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What is a fault?
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7 votes

A fault is a crack in the rock that shows movement over time. The movement may have stopped (eg. small faults seen in the field in the UK) or be essentially dead even though the crack still represents ...

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Why are there no crystals with 5-fold symmetry?
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7 votes

All unit cells are parallel-sided hexahedra. These are six sided shapes with parallel opposite sides. Their three principle angles may or may not be 90 degrees. And the three side lengths may or may ...

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What causes bottom water to rise?
7 votes

Some areas may well be relatively isolated. However water will come up when it is pushed from behind! E.g. there are strong sinks in the Norwegian Sea and Weddell Sea. This water must go somewhere ...

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How, exactly, do scientists know location of earliest continents?
6 votes

Well, the really earliest continents, the answer is we don't. As you go further back the uncertainties get larger and larger. It has been speculated that there have been around 4-5 super continents ...

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Checking the bedrock with radiowaves - how does it work?
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6 votes

Do you mean Ground Penetrating Radar? This is typically limited to very shallow depths though - eg. archaeological investigations, police forensics (finding graves), and civil engineering site ...

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Is Challenger Deep really the deepest place in the ocean?
5 votes

Short answer : yes Challenger Deep was discovered by (and named after) HMS Challenger in 1875. This was the world's first true oceanic scientific voyage. They took a LOT of soundings but compared to ...

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Why are there no subduction trenches on continental land?
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5 votes

Continental crust is thick and relatively buoyant. Ocean crust is much thinner, and relatively dense. Hence ocean crust "goes down" more easily, and the density can even help pull the ocean ...

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Is heavier bodies fall faster than lighter ones
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5 votes

The two stones will accelerate at the same rate due to gravity. This is usually attributed to Galileo although it was known before that - eg. John Dee was aware of it and didn't think it a new ...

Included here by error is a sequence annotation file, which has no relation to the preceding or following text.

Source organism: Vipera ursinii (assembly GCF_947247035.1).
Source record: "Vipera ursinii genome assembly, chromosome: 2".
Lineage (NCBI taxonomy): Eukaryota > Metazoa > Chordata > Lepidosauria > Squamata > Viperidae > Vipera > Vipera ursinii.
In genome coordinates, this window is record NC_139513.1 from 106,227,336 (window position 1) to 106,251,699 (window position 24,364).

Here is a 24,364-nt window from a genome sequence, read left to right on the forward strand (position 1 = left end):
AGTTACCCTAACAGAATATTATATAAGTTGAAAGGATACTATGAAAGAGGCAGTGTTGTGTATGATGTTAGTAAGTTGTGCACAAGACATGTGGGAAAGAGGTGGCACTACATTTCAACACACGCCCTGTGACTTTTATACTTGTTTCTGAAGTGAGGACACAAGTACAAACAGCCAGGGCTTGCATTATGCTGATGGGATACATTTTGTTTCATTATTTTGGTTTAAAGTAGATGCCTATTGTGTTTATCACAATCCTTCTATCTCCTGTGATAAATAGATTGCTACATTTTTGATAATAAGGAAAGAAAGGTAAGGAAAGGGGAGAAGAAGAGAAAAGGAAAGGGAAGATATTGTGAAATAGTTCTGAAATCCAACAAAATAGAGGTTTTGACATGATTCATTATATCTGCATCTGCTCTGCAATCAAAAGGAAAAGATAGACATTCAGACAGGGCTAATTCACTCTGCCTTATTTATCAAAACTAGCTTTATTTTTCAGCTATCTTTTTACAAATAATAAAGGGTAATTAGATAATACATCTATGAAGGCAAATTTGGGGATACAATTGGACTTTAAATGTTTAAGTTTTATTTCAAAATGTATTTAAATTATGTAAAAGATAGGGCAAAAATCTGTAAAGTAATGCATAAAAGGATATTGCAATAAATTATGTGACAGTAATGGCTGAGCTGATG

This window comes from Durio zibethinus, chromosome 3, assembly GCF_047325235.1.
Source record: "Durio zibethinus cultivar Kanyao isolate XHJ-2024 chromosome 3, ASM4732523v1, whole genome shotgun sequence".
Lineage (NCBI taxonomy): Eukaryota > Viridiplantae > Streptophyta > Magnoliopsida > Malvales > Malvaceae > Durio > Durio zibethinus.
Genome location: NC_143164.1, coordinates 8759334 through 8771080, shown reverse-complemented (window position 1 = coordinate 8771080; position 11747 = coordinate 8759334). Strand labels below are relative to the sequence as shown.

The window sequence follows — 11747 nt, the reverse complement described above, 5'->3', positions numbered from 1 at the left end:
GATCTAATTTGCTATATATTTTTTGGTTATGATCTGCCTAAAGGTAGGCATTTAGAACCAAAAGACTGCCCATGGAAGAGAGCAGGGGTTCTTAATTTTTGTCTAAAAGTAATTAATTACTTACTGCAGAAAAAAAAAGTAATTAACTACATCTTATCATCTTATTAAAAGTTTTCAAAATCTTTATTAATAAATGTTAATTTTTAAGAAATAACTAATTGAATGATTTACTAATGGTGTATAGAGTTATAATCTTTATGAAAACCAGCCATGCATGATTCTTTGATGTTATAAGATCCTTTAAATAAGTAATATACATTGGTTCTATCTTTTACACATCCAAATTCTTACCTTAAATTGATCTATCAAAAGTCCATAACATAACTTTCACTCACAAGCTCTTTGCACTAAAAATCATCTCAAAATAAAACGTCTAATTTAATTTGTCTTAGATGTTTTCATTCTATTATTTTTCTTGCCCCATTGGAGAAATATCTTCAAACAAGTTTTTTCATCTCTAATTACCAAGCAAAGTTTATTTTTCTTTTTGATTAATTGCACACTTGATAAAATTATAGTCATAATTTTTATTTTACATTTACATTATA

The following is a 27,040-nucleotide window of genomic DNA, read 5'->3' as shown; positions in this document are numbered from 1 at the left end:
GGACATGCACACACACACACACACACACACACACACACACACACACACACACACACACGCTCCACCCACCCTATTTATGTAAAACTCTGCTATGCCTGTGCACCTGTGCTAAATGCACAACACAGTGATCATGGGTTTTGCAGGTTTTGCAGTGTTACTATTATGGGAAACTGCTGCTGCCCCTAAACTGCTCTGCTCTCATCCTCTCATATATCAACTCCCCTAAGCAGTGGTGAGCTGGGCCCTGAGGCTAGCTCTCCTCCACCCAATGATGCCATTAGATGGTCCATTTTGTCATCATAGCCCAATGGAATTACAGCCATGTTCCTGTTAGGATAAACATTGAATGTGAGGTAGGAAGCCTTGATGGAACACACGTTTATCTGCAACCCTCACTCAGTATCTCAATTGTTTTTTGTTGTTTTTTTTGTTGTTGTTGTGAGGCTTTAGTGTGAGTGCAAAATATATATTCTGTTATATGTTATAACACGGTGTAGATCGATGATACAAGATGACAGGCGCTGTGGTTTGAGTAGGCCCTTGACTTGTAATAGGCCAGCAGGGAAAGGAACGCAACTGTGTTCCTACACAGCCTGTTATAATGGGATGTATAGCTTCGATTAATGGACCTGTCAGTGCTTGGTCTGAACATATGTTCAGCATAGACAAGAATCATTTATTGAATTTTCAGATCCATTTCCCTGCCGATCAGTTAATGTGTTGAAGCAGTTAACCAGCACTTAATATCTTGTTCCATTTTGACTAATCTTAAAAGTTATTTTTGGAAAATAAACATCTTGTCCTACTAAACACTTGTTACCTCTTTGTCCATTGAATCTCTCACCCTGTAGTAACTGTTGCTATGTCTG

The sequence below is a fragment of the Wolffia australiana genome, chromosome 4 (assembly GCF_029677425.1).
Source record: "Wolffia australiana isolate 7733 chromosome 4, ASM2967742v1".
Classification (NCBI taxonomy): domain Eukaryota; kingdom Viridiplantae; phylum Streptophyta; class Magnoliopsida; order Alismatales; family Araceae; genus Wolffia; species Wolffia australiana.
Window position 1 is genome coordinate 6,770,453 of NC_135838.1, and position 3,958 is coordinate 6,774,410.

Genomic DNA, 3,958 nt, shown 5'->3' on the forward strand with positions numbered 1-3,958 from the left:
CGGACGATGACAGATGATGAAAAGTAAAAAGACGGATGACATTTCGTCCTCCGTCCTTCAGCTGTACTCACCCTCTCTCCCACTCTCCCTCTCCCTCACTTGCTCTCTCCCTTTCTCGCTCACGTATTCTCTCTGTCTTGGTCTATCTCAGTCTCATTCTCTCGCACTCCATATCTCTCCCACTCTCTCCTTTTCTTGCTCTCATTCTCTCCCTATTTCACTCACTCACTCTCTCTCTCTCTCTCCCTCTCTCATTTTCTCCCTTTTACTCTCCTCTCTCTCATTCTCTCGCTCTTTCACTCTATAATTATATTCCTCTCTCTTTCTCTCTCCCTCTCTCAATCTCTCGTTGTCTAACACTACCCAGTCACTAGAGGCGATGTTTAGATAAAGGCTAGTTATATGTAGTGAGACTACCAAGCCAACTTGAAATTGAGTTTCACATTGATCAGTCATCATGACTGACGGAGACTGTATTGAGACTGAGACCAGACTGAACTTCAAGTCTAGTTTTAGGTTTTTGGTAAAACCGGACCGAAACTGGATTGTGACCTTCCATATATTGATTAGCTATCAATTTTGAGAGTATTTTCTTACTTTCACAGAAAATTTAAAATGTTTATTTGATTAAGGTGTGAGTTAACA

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How do I derive the formula for lithostatic (overburden) pressure?
5 votes

The SI unit for force is the Newton, not the kilogram. This is defined from Newton's Second Law: $F = ma$. Hence, dimensionally, force (Newton) is 1 kg·m·s-2 Pressure is force per distance squared (...

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Do river fluxes help contribute to long-term carbon sequestration?
5 votes

Rivers generally include dissolved oxygen. Therefore any organic content in suspension will tend to dissolve. The movement of water (open to the atmosphere, etc) will tend to entrain some oxygen from ...

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How does Vertical Electrical Sounding Work?
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4 votes

The diagram is perhaps a little mis-leading. Think of the ground/rock between the electrodes as a big resistor. The surrounding rock can be modeled as a set of parallel resistors. Most of the ...

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How do we know the asteroids formed at the same time as earth?
4 votes

The age of 4.55Ga for the Earth is actually a date of "hard stuff" based on Iron-Nickel meteorites, dated using radio-isotope dating. If you had enough meteorite samples it should be possible to ...

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Does anyone know of a DBMS with global geospatial search?
4 votes

I agree with Speissburger that PostGIS (an extension of Postgre) has excellent Geospatial support. In the open source world, this would also be my recommendation. (MySQL claims to have some geospatial ...

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is there any technique developed that can estimate depth of bedrock?
3 votes

A small scale seismic survey as well. I remember as students we found the water table using a 100m refraction line and a sledge hammer sound source. Scale that up from ~5m to 100m you're going to ...

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Is there a correlation between hot springs and earthquakes?
3 votes

As a counter to @stali's answer, it is possible to have hot springs without volcanism or normal faulting - although these two scenarios do cover the most well known examples. Hot Springs, Arkansas ...